Mixner discusses Clinton's record
Conventional wisdom in the Democratic Party says that gay and lesbian voters
will support President Bill Clinton this year, despite being upset or even
angry over some of the decisions Clinton has made since taking office, because
they have no other alternative.
Gay activist and political consultant David Mixner, the longtime friend
of Clinton who is credited by many with delivering the gay and lesbian vote
to the president in 1992, understands the intense frustration gays and lesbians
feel over some of the president's decisions. Mixner, who addressed an Emory
audience of about 60 on Oct. 21, was himself arrested outside the White
House in 1993 while demonstrating against the newly implemented "Don't
Ask, Don't Tell" policy regarding gays and lesbians serving in the
military. Mixner's participation in that protest cost him his status as
a Clinton confident, an experience detailed in his new book, Stranger Among
In spite of that frustration, Mixner said that a second Clinton term will
result in a better environment for organizing gay and lesbian rights activities
than the environment that would result from the election of any other candidate.
Mixner said that one such activity in the process of being organized is
a major demonstration against the Defense of Marriage Act (DOMA), legislation
introduced by U.S. Rep. Bob Barr (R-Ga.) and recently signed by Clinton.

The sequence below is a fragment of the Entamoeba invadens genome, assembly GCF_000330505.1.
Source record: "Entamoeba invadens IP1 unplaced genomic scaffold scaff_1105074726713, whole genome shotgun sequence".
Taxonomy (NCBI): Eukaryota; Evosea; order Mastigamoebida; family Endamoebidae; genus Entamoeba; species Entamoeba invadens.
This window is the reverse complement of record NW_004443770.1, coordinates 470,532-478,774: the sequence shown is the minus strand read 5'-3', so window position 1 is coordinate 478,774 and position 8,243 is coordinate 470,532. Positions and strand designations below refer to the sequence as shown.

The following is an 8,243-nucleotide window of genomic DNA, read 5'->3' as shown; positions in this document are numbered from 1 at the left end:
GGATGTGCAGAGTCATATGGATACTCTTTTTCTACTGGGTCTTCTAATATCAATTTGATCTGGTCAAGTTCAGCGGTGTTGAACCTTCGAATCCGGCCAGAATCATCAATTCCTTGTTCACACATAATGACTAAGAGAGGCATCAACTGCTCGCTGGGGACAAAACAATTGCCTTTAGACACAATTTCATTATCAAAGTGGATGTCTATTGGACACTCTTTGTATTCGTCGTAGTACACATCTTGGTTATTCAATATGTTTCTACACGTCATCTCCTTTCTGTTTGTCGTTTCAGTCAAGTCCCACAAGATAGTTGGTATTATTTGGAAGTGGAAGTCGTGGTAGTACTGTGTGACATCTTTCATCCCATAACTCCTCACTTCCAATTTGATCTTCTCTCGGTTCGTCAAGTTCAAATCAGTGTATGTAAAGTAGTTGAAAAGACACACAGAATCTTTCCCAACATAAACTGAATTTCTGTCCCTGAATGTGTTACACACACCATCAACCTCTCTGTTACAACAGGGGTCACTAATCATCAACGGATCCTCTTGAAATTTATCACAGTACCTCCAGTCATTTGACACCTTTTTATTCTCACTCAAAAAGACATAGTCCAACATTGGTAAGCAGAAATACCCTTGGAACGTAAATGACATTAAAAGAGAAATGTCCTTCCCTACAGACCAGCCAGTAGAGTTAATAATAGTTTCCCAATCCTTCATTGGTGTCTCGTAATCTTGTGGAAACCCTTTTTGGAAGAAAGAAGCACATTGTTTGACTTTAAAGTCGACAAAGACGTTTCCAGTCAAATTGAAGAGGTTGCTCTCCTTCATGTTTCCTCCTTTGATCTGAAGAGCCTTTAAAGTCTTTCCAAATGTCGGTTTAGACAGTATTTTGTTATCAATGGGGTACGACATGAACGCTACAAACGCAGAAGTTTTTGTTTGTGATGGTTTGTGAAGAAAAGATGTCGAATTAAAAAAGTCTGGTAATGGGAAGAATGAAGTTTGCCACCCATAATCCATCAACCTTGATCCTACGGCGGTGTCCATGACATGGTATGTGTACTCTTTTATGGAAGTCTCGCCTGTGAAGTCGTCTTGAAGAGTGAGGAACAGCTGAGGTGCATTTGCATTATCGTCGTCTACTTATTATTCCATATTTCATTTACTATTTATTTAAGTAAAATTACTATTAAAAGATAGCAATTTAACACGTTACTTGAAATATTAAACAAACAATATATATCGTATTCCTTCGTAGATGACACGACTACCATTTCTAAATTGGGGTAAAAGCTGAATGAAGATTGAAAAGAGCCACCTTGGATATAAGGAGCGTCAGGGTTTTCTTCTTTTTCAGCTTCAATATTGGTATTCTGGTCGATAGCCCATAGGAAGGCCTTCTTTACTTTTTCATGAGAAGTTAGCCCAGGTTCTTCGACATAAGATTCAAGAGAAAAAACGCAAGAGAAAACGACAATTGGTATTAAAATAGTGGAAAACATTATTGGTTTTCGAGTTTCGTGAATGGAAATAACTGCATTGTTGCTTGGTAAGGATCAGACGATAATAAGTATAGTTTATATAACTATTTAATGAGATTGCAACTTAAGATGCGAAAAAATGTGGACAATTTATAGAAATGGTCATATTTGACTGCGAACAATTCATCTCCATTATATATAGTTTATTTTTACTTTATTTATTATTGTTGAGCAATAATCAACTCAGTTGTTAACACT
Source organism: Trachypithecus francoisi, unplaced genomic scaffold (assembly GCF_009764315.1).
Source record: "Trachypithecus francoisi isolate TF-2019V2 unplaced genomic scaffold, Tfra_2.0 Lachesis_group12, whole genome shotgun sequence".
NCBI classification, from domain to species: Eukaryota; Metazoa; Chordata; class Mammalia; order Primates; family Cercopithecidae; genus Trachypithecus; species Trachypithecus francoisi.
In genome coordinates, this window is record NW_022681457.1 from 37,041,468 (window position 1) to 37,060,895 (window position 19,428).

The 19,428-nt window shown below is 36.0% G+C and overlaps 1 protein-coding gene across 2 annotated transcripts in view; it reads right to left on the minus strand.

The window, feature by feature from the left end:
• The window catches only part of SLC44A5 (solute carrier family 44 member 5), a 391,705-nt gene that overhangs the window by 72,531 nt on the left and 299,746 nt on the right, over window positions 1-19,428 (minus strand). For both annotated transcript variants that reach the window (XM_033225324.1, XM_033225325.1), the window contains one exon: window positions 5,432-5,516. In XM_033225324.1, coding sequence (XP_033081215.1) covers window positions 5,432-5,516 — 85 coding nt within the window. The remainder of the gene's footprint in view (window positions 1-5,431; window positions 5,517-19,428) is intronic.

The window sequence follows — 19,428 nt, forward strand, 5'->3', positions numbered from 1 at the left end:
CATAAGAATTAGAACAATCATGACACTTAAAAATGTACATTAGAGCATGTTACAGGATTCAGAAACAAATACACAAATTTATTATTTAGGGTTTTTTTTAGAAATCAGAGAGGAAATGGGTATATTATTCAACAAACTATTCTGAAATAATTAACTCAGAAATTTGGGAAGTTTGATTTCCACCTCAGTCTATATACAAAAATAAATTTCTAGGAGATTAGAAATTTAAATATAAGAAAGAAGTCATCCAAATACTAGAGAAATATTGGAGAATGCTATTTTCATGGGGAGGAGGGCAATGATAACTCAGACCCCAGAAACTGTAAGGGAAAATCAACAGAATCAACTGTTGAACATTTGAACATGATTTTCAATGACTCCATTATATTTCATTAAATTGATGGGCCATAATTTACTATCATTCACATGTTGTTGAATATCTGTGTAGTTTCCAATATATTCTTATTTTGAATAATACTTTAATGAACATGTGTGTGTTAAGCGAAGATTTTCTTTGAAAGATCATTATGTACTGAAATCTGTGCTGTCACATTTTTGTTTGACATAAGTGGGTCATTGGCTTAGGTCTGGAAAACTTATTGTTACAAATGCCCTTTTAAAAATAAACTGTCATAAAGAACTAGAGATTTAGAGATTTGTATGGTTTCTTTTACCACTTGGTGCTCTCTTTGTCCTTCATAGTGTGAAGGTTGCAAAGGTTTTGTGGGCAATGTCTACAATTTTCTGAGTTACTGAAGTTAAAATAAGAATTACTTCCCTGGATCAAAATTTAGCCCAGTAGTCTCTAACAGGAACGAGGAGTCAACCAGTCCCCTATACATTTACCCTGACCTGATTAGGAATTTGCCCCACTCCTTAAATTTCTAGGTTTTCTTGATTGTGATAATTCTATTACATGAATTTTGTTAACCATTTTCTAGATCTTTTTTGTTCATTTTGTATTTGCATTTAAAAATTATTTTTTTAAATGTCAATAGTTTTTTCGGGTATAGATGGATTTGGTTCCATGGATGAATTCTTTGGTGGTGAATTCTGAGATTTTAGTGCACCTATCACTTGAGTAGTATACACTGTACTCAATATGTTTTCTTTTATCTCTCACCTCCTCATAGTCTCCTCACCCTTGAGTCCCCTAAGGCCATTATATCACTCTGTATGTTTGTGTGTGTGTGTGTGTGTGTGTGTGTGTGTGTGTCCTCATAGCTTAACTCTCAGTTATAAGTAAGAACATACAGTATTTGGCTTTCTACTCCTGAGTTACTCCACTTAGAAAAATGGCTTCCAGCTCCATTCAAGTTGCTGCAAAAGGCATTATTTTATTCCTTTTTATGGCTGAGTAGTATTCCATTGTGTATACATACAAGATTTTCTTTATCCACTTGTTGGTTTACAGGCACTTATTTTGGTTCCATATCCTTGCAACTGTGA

DOMA defines marriage as a union between one man and one woman and gives
states the right not to recognize same-sex marriages granted by other states.
DOMA is seen by many in the gay and lesbian community as a response to the
possibility of same-sex marriages being legalized in Hawaii, where two same-sex
couples have sued the state for the right to marry.
Next spring, Mixner said, he and his partner Patrick Marston plan to serve
as a test case against DOMA in their home city of Los Angeles. Mixner said
he and Marston will go to City Hall and apply for a marriage license. Once
they are denied the license, a campaign of civil disobedience will begin,
with protesters closing down the Marriage Bureau offices and ultimately
being arrested. Mixner said that process will be repeated each month in
Los Angeles and in other cities throughout the country until gays and lesbians
are given equal marriage rights.
Such demonstrations will make a lot of people uncomfortable, Mixner said,
and history teaches that such discomfort is precisely what must occur for
a civil rights movement to advance. "No president hands a civil rights
movement anything," he said. "We can't wait for Bill Clinton or
any other politician to have a moral epiphany and embrace us."
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